Mending lives burned and different

EditorialTomorrow is Ash Wednesday. For Christians, it's the beginning of Lent. But for Australians, it's also a time to recall the devastating Ash Wednesday bushfires of 1983. As Kylie Crabbe writes in this issue of Eureka Street, many people associate the day with bushfires only. Its mention, she says, evokes a hushed tone, for religious and non-religious people alike. The ashes of both have a disarming effect on us.

Today, the day before the beginning of Lenten observance, is the occasion for last-minute feasting. In many Christian countries, celebrations take the form of large-scale public partying known as Mardi Gras (literally 'Fat Tuesday'). They are set within a religious framework. However in Australia, the name Mardi Gras has been taken up by members of the gay and lesbian community, for their own month-long public party in Sydney.

Many still live in circumstances in which they feel themselves lesser human beings. This sense of inadequacy can often be traced back to school days, when they were treated as different. This difference is the subject of a recent Jesuit Social Services (JSS) study conducted by Fr Peter Norden, who quotes a Church document that insists all people must be identified by their status as a creature of God, and not by their sexual orientation.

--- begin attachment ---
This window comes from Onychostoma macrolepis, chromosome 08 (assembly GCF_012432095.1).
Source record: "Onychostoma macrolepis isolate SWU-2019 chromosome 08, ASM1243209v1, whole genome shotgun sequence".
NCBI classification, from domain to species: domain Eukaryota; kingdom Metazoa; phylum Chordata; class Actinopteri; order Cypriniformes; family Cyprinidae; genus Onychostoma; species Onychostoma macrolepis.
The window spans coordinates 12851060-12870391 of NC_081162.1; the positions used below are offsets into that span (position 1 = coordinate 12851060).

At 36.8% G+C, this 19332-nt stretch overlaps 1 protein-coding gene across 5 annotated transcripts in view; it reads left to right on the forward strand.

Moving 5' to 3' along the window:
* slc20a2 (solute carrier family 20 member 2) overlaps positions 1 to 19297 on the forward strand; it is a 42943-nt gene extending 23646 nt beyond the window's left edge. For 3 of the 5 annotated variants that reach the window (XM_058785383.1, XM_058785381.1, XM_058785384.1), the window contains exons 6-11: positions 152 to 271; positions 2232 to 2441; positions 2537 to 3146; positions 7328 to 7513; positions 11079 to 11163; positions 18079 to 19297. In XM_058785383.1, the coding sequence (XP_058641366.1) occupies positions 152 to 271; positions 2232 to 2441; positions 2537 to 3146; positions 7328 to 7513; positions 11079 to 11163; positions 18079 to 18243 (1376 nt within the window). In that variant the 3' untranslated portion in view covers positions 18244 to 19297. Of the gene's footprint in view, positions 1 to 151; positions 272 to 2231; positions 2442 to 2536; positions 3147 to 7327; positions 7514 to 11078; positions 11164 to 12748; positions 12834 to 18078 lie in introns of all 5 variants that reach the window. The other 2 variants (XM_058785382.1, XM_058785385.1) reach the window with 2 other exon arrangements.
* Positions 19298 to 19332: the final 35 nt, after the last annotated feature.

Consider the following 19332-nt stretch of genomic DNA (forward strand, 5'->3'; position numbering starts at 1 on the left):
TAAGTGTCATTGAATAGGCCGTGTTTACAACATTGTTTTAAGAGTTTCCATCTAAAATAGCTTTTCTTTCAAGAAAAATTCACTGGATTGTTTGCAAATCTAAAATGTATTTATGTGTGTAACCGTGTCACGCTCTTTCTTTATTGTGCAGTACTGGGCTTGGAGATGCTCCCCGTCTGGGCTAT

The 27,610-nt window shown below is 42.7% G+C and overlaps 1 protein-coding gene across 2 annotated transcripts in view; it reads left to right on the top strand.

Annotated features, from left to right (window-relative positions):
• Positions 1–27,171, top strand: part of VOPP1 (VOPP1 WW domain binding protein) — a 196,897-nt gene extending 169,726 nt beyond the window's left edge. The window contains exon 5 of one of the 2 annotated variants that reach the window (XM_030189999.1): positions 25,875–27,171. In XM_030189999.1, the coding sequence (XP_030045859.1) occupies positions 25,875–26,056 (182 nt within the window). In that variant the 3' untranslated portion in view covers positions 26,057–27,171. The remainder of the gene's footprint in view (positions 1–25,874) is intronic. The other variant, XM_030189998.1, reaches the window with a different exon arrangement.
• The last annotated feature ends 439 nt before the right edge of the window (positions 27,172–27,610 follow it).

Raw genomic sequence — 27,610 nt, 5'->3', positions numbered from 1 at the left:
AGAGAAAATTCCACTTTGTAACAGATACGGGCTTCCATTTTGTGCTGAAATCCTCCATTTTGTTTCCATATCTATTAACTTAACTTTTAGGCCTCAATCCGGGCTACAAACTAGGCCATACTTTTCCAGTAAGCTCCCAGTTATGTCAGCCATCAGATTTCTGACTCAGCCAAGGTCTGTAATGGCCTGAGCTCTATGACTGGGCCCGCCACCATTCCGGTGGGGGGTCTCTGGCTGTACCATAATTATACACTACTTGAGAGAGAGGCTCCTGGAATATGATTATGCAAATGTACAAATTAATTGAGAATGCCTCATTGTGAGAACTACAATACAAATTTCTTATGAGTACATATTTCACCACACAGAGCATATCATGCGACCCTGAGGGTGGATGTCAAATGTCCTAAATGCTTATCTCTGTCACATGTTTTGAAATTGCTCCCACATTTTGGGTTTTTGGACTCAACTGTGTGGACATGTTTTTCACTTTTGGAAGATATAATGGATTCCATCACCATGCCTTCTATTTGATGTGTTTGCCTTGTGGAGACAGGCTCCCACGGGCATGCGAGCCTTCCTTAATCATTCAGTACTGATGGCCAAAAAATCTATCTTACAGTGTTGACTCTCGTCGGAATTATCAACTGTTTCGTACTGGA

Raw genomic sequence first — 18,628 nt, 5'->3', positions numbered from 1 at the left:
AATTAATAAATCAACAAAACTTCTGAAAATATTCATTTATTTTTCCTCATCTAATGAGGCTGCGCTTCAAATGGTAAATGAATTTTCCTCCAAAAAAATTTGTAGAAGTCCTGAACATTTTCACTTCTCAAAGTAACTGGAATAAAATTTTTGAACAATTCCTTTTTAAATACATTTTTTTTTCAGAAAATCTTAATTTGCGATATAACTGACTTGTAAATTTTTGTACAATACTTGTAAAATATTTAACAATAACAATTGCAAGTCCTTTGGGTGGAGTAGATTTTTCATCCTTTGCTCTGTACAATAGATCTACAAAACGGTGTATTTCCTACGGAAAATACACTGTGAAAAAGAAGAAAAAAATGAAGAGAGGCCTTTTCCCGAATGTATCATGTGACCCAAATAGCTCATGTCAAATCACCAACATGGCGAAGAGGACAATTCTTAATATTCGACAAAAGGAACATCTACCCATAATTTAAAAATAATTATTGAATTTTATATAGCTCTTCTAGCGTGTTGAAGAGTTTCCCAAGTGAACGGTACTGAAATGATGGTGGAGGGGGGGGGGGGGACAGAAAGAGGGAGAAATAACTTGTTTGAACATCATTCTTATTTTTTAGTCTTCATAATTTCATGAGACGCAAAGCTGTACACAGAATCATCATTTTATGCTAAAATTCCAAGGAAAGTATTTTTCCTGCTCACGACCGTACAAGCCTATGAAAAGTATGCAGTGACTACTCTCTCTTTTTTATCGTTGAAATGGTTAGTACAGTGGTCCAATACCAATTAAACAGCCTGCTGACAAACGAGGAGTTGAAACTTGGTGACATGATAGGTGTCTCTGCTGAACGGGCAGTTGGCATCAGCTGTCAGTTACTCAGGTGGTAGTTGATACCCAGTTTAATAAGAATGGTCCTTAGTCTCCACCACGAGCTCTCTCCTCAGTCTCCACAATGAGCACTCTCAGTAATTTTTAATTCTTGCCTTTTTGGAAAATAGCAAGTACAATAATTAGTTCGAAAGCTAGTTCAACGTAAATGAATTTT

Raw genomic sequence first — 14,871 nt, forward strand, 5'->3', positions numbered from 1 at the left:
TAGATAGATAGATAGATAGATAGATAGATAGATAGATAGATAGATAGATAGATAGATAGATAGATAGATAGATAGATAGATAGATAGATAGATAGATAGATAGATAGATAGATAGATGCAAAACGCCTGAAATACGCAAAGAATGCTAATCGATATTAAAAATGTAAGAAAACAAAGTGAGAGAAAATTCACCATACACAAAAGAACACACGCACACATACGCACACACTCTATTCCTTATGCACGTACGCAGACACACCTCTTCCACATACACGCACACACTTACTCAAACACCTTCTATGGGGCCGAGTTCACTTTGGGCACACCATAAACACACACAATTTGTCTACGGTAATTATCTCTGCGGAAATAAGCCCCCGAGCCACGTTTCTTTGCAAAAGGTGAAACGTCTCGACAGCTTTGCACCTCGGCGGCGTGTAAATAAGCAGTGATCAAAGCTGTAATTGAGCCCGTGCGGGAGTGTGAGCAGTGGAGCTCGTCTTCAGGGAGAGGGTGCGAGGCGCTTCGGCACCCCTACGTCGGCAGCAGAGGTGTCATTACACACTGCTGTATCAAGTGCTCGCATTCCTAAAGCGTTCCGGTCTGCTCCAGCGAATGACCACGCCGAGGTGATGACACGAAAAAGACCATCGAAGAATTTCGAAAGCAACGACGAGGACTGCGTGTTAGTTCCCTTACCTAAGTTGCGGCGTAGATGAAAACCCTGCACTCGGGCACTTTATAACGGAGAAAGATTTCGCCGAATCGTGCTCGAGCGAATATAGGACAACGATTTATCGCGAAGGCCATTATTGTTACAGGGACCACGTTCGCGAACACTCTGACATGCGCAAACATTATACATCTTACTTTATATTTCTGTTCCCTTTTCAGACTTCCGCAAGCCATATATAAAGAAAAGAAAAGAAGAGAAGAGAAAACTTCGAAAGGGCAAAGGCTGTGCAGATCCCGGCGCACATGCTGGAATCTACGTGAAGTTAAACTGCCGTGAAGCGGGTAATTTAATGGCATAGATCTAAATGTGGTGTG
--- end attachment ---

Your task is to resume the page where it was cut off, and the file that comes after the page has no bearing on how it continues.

Titled Not So Straight, the study is intended as a training document for school administrations wishing to be proactive in creating a non-discriminatory climate for what it terms same-sex attracted students. Such young people, Norden says, are over-represented in the group of young Australians that resort to self-harm or suicide. He found that the schools' Catholic ethos tends to be applied more successfully in the case of students with a physical or intellectual ability, or those from a diverse range of cultural and racial backgrounds. The former students who took part all said that more could be done to apply the Church's teachings and pastoral practice to the situation of same-sex attracted students.

Such students in Catholic and other schools live their lives on the edge, in much the same way as those whose lives were upturned by the Ash Wednesday bushfires, and Christians who voluntarily enter into a serious observance of Lent. In the end, they are often richer for the experience. The same could be said for refugees and others who must put their lives together after their experience of rejection. A good example, and indeed inspiration, is Sadiqi, the Afghan refugee circus performer profiled in this issue of Eureka Street. He was punished and put down in Afghanistan for his religion, and then in Port Hedland for being a boat person. But he's now fulfilled, a high achiever in his chosen fields.

 

 

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